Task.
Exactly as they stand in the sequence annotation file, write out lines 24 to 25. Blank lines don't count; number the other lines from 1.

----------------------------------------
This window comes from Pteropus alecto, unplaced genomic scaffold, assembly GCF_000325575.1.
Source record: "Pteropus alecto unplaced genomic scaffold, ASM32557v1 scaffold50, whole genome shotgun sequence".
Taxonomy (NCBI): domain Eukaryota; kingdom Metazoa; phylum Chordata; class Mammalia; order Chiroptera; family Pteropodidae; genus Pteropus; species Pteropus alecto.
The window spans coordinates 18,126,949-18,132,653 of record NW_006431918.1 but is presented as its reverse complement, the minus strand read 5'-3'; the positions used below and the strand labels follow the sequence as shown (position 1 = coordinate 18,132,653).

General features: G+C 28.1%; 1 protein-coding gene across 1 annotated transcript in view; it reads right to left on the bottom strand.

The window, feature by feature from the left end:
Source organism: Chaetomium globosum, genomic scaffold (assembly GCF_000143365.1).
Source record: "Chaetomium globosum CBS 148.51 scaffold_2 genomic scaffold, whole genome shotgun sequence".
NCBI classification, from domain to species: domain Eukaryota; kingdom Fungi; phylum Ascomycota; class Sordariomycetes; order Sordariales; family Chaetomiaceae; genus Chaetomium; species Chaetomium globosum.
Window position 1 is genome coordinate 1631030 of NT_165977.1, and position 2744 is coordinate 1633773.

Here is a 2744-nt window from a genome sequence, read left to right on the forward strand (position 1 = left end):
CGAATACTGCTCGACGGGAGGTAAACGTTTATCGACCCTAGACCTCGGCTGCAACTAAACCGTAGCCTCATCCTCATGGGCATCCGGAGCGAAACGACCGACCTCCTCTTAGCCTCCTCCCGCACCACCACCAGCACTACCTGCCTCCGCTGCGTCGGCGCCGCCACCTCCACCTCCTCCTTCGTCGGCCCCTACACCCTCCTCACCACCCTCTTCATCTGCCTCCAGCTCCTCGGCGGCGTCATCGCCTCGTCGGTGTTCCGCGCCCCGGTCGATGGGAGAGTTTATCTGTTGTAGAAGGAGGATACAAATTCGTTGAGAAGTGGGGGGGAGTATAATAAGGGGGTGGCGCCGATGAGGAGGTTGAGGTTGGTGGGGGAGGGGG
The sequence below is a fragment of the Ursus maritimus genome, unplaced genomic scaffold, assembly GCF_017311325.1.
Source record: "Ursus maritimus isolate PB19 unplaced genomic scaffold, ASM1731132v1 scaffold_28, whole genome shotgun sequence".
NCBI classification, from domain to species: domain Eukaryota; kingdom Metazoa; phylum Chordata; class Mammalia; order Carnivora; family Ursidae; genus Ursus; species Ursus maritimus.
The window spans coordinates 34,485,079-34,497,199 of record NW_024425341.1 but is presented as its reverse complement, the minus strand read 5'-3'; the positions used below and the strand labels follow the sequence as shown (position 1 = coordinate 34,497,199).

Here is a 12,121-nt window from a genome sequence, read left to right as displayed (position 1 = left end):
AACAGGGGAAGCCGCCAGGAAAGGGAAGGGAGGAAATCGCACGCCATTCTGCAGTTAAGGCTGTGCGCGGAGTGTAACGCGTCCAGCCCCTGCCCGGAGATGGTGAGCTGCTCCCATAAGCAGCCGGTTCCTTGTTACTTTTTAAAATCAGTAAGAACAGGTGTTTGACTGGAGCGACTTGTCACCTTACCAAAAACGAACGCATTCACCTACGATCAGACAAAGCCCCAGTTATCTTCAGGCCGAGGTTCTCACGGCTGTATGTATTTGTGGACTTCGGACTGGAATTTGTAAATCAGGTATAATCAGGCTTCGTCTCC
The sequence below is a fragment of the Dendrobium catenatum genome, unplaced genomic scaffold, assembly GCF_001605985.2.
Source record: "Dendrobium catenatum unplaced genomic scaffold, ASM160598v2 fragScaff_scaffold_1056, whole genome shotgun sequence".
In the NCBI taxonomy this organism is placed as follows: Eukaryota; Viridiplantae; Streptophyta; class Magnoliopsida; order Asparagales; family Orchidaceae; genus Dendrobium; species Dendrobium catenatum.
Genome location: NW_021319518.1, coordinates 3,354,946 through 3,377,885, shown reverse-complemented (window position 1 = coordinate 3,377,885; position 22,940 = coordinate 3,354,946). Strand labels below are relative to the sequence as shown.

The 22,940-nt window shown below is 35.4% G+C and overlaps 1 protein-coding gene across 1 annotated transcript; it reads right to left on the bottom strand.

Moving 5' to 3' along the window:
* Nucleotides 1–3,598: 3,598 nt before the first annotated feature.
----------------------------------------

Moving 5' to 3' along the window:
* Nucleotides 1–3,598: 3,598 nt before the first annotated feature.